The original circuit by Dave Rossum (which in fact i have never seen in the original, as i don't have the necessary ElectroNotes issue) consisted of a diode and a resistor. The current flowing through the diode in this circuit is very small, so one nice effect disappears - the compensation of the voltage drop of the base-emitter diode of the right transistor.
The circuit i implemented here might have the roots in another idey by René Schmitz, who thought it's a good idea to have the same current flowing through the compensation diode as through the base emitter diode of the right transistor. This is achived by having the same resistor for the emitters of the transistors as for the diode (the 4.3KOhms resistor in parallel with the 10KOhms variable resistor is 3.007KOhms). On R115, we get a portion of this voltage drop now, which we feed into the base of the left transistor via R116. This resistor has a very large resistance, as just a very small portion has to be fed back to the transistor. This resistor depends on the bulk emitter resistance of the transistors you use - i somehow calculated around a bit with the estimations of the bulk emitter resistance and came to a result, which was quite near the resistor i found out experimentally, but i think it is a good idea to experiment around a bit with several resistors, starting with R115 in the middle position and having R116 not smaller than 100KOhms. But more on this later, when we talk about adjustment of this circuit.

The output of the exponential converter

As the exponential behaviour of the transistor results in a collector current change, the output is not a voltage but a current. If you look at the polarity of the whole circuit, the collector of the right transistor pulls down with the desired current (on output iout) and is capable to drive down to a bit below 0V there. This current can be used as a charge current for the integrator of a sawtooth oscillator or as the control current of a differential amplifier constructed from BJTs. OTAs usually need a different polarity, so the whole circuit must be turned around, using a PNP transistor pair. Those are a bit more evil to get, so you might to match your own from BC558C or so.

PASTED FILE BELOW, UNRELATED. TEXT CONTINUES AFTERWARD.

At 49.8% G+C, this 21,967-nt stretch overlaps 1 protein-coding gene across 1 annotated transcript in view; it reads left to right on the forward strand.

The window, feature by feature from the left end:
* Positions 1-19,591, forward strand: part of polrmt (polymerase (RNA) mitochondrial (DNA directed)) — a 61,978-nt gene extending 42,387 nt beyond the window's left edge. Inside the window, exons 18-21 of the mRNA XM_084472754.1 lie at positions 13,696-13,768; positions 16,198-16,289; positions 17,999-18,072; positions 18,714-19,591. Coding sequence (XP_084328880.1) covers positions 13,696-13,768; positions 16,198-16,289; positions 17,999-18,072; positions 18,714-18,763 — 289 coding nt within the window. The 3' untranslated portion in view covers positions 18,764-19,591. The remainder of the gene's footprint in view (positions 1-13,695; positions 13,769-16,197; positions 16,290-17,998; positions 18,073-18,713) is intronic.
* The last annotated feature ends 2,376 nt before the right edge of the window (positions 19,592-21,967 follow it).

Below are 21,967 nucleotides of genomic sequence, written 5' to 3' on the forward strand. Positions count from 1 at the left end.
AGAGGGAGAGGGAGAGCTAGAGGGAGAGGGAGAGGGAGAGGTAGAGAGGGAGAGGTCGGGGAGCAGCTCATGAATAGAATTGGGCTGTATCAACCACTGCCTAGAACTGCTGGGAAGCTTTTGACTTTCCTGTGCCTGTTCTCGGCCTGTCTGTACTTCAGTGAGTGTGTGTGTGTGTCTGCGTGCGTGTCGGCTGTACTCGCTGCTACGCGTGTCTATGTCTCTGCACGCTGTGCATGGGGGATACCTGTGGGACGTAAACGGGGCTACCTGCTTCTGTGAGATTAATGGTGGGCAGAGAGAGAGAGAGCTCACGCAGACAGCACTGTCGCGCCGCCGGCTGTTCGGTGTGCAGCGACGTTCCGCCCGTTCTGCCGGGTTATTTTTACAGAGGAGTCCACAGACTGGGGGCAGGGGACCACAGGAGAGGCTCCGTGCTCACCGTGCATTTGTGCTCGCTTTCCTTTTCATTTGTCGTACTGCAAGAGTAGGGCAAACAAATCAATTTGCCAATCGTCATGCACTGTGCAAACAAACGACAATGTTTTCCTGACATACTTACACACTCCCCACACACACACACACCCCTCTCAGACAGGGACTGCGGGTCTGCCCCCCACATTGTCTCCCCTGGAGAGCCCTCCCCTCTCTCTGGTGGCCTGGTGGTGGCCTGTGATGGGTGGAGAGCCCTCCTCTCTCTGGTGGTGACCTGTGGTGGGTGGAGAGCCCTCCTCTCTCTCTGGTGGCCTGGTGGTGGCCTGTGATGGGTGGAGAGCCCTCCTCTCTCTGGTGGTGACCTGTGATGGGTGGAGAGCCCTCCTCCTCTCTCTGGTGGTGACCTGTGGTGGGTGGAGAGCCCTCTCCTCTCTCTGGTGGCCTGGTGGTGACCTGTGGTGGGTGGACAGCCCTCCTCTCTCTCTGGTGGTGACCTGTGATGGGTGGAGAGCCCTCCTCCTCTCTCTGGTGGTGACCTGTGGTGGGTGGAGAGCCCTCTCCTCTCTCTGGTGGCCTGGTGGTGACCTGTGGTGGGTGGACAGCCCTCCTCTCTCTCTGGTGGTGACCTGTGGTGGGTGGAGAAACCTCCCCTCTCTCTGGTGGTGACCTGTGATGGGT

Linear inputs (frequency modulation)

The main inputs exp1-exp3 deliver an exponential current response on the output. For some cases, like oscillator FM, you might need linear response on the output. This is what lin1-lin3 are for. Those inputs are no magic at all - if you have a closer look at the whole loop around the OpAmp pins 12-14 and remember the words about the reference current, you will see that with those inputs you can just modify the reference current. As the exp inputs form some kind of multiplier for the reference current, the output current will always change linear in the desired way with the linear inputs. The inputs are designed for a range of +-5V giving an output current of 0% to 200%, where 100% is reached with 0V on the linear inputs, which uses the reference current defined by R109.

Other stuff

Most is said about this. If you know OpAmps (and you should, when you are learning about exponential converters :), you understand the behaviour of the OpAmps in this circuit and know how to add or remove inputs.
The chosen transistor array is a LM3046 here, which is easy to obtain, cheap, and gives a very good circuit behaviour with the compensation methods shown. You can replace it by other transistors, but you need to change R116 also.
If you don't need a large range or don't need the accuracy, you can leave away D102, R114-R116, which is just there for the bulk-emitter resistance compensation (in VCOs, this is necessary to keep a good tracking with high frequencies).
The diode D101 wasn't mentioned. This is there if you lower the linear inputs too much. Then, OpAmp pin 14 will go up, the whole circuit won't work correctly any longer, the reference current disappears, pin 14 can go even higher, in worst case, this can destroy your transistors because of having them reverse biased. It is also not the best style to just short the OpAmp output with the diode in this case, but usually, the OpAmp is short circuit protected and can deliver a maximum of 20mA (this is for the TL074 shown here), the diode has no problems with 100mA. But everything gets warm, so it is not the worst idea to carefully design everything around the linear inputs.
Q101 and R108 have to be thermally coupled, see the photos of the MonoMiK VCO how this can be done.